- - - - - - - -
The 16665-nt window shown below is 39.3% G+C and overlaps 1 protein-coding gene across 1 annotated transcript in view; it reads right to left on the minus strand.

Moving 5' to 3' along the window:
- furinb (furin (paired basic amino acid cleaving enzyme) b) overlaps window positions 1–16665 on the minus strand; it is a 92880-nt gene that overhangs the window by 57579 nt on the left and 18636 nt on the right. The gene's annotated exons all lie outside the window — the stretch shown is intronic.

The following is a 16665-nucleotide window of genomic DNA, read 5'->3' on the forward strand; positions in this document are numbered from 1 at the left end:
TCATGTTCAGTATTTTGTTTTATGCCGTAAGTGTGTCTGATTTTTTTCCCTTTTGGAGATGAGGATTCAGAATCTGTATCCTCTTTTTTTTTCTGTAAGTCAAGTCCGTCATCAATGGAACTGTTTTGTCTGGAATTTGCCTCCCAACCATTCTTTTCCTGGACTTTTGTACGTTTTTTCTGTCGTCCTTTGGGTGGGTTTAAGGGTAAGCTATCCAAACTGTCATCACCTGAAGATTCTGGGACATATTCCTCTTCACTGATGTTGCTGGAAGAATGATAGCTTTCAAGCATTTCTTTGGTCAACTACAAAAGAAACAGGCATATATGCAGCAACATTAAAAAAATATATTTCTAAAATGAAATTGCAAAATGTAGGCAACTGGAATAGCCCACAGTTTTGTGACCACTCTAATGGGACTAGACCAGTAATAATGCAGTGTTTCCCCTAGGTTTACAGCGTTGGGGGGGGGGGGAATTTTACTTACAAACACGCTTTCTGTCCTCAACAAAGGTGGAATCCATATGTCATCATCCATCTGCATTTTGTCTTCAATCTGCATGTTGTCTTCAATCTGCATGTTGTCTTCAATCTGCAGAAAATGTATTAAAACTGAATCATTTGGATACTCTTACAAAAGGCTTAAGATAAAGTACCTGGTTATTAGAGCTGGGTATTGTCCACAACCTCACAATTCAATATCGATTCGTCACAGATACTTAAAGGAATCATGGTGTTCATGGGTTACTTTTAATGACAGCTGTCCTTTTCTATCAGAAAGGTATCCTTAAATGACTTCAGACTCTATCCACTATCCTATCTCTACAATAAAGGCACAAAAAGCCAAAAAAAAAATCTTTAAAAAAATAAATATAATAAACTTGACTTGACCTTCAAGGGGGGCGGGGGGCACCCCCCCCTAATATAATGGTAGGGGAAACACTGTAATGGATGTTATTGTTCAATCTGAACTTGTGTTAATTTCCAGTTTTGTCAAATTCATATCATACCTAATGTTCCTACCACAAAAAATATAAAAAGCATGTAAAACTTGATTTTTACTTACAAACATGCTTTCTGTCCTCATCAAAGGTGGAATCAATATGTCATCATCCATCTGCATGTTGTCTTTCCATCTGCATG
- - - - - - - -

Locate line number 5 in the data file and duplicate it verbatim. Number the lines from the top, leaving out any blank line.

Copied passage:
TCATGTTCAGTATTTTGTTTTATGCCGTAAGTGTGTCTGATTTTTTTCCCTTTTGGAGATGAGGATTCAGAATCTGTATCCTCTTTTTTTTTCTGTAAGTCAAGTCCGTCATCAATGGAACTGTTTTGTCTGGAATTTGCCTCCCAACCATTCTTTTCCTGGACTTTTGTACGTTTTTTCTGTCGTCCTTTGGGTGGGTTTAAGGGTAAGCTATCCAAACTGTCATCACCTGAAGATTCTGGGACATATTCCTCTTCACTGATGTTGCTGGAAGAATGATAGCTTTCAAGCATTTCTTTGGTCAACTACAAAAGAAACAGGCATATATGCAGCAACATTAAAAAAATATATTTCTAAAATGAAATTGCAAAATGTAGGCAACTGGAATAGCCCACAGTTTTGTGACCACTCTAATGGGACTAGACCAGTAATAATGCAGTGTTTCCCCTAGGTTTACAGCGTTGGGGGGGGGGGGAATTTTACTTACAAACACGCTTTCTGTCCTCAACAAAGGTGGAATCCATATGTCATCATCCATCTGCATTTTGTCTTCAATCTGCATGTTGTCTTCAATCTGCATGTTGTCTTCAATCTGCAGAAAATGTATTAAAACTGAATCATTTGGATACTCTTACAAAAGGCTTAAGATAAAGTACCTGGTTATTAGAGCTGGGTATTGTCCACAACCTCACAATTCAATATCGATTCGTCACAGATACTTAAAGGAATCATGGTGTTCATGGGTTACTTTTAATGACAGCTGTCCTTTTCTATCAGAAAGGTATCCTTAAATGACTTCAGACTCTATCCACTATCCTATCTCTACAATAAAGGCACAAAAAGCCAAAAAAAAAATCTTTAAAAAAATAAATATAATAAACTTGACTTGACCTTCAAGGGGGGCGGGGGGCACCCCCCCCTAATATAATGGTAGGGGAAACACTGTAATGGATGTTATTGTTCAATCTGAACTTGTGTTAATTTCCAGTTTTGTCAAATTCATATCATACCTAATGTTCCTACCACAAAAAATATAAAAAGCATGTAAAACTTGATTTTTACTTACAAACATGCTTTCTGTCCTCATCAAAGGTGGAATCAATATGTCATCATCCATCTGCATGTTGTCTTTCCATCTGCATG